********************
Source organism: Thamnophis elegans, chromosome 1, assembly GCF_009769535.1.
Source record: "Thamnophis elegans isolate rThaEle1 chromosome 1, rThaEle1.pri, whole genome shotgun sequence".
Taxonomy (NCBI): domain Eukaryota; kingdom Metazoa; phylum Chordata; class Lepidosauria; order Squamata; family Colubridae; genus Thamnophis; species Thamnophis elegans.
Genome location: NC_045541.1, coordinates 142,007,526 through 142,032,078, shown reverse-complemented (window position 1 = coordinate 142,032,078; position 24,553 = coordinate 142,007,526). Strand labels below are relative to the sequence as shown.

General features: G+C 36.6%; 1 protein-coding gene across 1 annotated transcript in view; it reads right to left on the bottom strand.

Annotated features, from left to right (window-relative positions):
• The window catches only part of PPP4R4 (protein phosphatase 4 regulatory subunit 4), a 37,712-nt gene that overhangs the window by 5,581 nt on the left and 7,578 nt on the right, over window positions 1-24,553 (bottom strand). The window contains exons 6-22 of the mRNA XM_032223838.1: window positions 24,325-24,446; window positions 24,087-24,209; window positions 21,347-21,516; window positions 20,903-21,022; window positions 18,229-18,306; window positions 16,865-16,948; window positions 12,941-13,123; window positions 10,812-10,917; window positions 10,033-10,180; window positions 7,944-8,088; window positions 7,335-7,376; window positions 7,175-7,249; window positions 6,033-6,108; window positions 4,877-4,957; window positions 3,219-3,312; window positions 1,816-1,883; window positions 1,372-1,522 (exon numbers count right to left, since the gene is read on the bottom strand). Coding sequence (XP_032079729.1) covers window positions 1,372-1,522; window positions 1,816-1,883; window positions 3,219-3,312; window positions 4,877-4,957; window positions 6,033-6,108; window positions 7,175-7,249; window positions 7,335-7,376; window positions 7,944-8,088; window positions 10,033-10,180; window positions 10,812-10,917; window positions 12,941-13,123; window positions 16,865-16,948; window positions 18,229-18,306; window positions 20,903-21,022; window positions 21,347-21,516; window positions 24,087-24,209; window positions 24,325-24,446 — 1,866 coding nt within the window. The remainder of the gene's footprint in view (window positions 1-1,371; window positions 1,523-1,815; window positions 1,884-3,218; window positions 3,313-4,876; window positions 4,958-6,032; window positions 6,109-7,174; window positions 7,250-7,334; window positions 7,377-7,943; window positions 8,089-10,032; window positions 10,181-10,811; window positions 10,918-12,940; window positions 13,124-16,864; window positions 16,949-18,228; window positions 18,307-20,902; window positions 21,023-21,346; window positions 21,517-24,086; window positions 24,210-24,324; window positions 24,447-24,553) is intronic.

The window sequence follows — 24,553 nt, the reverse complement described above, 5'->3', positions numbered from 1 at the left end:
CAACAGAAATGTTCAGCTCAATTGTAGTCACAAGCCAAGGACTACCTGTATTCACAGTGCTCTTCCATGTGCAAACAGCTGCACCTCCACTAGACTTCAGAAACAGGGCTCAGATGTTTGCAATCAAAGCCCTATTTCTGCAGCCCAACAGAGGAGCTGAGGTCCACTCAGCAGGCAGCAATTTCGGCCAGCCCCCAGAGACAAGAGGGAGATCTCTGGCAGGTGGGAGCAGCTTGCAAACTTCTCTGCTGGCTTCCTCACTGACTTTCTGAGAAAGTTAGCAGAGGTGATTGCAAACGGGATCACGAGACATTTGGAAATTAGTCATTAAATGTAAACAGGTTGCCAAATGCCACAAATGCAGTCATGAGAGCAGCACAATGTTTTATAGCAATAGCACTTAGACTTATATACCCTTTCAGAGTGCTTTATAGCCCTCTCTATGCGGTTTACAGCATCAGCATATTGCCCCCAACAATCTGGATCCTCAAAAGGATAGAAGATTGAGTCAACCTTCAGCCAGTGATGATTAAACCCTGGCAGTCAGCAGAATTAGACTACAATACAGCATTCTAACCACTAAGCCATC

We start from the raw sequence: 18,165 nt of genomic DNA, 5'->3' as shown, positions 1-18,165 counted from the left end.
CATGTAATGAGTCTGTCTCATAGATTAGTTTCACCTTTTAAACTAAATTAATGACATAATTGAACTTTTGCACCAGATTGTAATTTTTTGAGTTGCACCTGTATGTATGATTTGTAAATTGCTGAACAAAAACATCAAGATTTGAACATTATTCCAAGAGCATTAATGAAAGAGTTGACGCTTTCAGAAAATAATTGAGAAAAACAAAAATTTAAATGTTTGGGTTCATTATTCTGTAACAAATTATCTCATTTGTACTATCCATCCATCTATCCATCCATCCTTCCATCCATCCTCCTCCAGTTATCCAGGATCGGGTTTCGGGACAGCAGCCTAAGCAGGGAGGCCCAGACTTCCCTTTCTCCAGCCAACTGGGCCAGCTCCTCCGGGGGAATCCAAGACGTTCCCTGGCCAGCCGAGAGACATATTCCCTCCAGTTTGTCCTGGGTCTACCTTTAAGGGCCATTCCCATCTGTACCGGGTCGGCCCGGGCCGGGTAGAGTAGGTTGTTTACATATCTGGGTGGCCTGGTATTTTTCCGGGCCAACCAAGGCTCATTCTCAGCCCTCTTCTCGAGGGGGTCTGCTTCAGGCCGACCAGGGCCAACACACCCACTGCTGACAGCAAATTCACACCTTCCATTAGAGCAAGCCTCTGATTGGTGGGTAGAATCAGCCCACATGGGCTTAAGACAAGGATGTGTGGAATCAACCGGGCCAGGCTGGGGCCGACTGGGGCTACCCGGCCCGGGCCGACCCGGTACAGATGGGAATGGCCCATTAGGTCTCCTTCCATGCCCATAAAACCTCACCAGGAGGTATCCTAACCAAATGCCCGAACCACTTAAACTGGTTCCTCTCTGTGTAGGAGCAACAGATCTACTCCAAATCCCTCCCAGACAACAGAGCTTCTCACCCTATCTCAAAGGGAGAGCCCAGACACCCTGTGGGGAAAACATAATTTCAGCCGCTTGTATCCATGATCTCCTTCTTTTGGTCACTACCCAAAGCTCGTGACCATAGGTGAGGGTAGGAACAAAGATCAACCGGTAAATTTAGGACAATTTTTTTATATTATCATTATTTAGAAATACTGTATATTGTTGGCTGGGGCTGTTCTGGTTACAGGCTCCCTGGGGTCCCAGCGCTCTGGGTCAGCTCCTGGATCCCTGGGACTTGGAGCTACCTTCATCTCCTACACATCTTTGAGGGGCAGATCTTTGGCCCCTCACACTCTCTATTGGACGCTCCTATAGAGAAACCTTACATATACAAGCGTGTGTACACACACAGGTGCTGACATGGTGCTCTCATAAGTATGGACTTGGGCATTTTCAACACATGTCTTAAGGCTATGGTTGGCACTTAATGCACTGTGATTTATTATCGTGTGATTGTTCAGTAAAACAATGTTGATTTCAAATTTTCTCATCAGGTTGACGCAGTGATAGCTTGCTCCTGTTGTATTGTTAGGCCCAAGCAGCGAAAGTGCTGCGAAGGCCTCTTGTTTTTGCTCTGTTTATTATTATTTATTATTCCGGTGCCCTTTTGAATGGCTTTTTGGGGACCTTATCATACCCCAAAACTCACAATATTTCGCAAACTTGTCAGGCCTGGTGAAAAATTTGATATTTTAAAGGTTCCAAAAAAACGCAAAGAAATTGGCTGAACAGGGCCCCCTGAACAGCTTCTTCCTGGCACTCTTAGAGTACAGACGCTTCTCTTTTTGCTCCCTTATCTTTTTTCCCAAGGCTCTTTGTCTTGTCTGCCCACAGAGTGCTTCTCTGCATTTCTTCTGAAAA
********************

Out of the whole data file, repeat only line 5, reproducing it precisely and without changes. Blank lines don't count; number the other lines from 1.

General features: G+C 36.6%; 1 protein-coding gene across 1 annotated transcript in view; it reads right to left on the bottom strand.